- Posted by CERC India
- Posted in Uncategorized
Housewife gets refund after KidZee franchise flopsÂ
A representative of Zee Interactive Learning Systems Ltd., Mumbai, met Kiran Yadav in July 2007. He persuaded her to open a KidZee centre at her Ahmedabad bungalow to earn some income. She entered into a franchise agreement paying Rs. 3.4 lakh. However, residents of Kiranâ€™s society objected to the commercial activity. She asked for a refund and the company responded that the refund process would begin in January 2008. In spite of several reminders, this did not happen. Distressed, she approached CERS and a complaint was filed in the District Forum, Mumbai. The case was fought on behalf of CERS by advocate Dr. Binoy Gupta.
The company (now called ETC Networks Ltd.) contended that most of the amount paidÂ consisted of franchisee fee which was non-refundable as per the agreement. CERS insisted that the agreement was void as Kiranâ€™s society did not permit the centre to be set up. The Forum directed the company to refund Rs. 3.4 lakh to the complainant with interest at 9% and pay Rs. 25,000 towards litigation costs.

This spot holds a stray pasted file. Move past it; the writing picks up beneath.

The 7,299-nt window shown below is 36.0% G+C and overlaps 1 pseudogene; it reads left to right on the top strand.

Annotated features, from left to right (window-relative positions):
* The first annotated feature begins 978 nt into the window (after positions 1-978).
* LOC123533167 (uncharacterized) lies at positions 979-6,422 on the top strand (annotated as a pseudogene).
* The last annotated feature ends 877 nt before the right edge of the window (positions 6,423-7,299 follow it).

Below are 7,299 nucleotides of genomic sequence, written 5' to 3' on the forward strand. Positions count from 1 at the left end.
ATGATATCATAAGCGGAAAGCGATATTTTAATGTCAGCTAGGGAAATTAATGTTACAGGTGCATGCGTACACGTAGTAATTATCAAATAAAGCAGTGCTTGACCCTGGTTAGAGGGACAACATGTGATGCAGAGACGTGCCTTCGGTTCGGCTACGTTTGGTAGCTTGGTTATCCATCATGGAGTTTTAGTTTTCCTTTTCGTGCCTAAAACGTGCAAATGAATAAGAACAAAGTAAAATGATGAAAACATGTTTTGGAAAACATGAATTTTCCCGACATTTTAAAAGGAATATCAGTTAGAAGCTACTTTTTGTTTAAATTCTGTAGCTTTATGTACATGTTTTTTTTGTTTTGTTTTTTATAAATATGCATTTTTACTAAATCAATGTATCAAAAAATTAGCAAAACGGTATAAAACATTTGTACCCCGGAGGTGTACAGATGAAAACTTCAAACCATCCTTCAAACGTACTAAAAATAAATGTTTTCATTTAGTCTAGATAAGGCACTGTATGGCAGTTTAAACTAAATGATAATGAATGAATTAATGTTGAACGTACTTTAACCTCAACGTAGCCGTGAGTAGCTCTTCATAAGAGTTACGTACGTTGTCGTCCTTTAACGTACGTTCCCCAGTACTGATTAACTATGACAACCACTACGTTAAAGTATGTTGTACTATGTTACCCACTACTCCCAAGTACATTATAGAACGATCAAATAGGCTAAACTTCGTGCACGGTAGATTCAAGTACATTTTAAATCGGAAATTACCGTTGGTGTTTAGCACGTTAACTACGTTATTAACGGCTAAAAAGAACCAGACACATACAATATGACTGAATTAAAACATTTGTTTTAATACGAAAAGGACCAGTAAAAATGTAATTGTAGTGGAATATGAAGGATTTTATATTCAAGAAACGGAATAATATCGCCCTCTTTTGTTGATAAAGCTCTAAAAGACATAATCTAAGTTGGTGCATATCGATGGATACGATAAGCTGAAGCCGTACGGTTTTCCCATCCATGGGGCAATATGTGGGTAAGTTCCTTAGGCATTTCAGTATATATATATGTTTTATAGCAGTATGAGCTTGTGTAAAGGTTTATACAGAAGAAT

Aggrieved, the company appealed to the Maharashtra State Commission which suggested that the matter be settled. The two parties arrived at an agreement as per which ETC Networks would pay Kiran Rs. 2 lakh.
Point of law
A franchise contract is void if it cannot be enforced because it is illegal to carry out commercial activity in a residential area
PepsiCo penalised for lucky draw goof-up
When Santosh bought a bottle of Pepsi, the bottle label advertised a scheme where the buyer was entitled to a â€˜khufiya cardâ€™. With that card he could participate in a lucky draw and if the number on his card was picked he would get a prize. However, the shopkeeper did not give Santosh a card saying PepsiCo had not sent any cards.Â Disappointed and aggrieved, Santosh filed a complaint in the District Forum against the company, distributor and shopkeeper.
The Forum held the company and distributor liable to refund the cost of Rs. 43 paid for the bottle and to pay a compensation of Rs. 1 lakh along with interest of 12% from the date of filing the complaint till realisation. PepsiCo appealed to the Karnataka State Commission but it dismissed the appeal observing that not giving the card amounted to misleading the public and was unfair trade practice. PepsiCo approached the National Commission contending that Santosh could have returned the bottle and sought a refund.
In its judgement of 30 September 2015, the National Commission observed that Santosh had acted as an enlightened consumer. It found PepsiCo guilty but reduced the compensation amount to Rs 8,000.
Point of law
If a person is deprived of participating in a lucky draw advertised on a product he buys, it constitutes an unfair trade practice.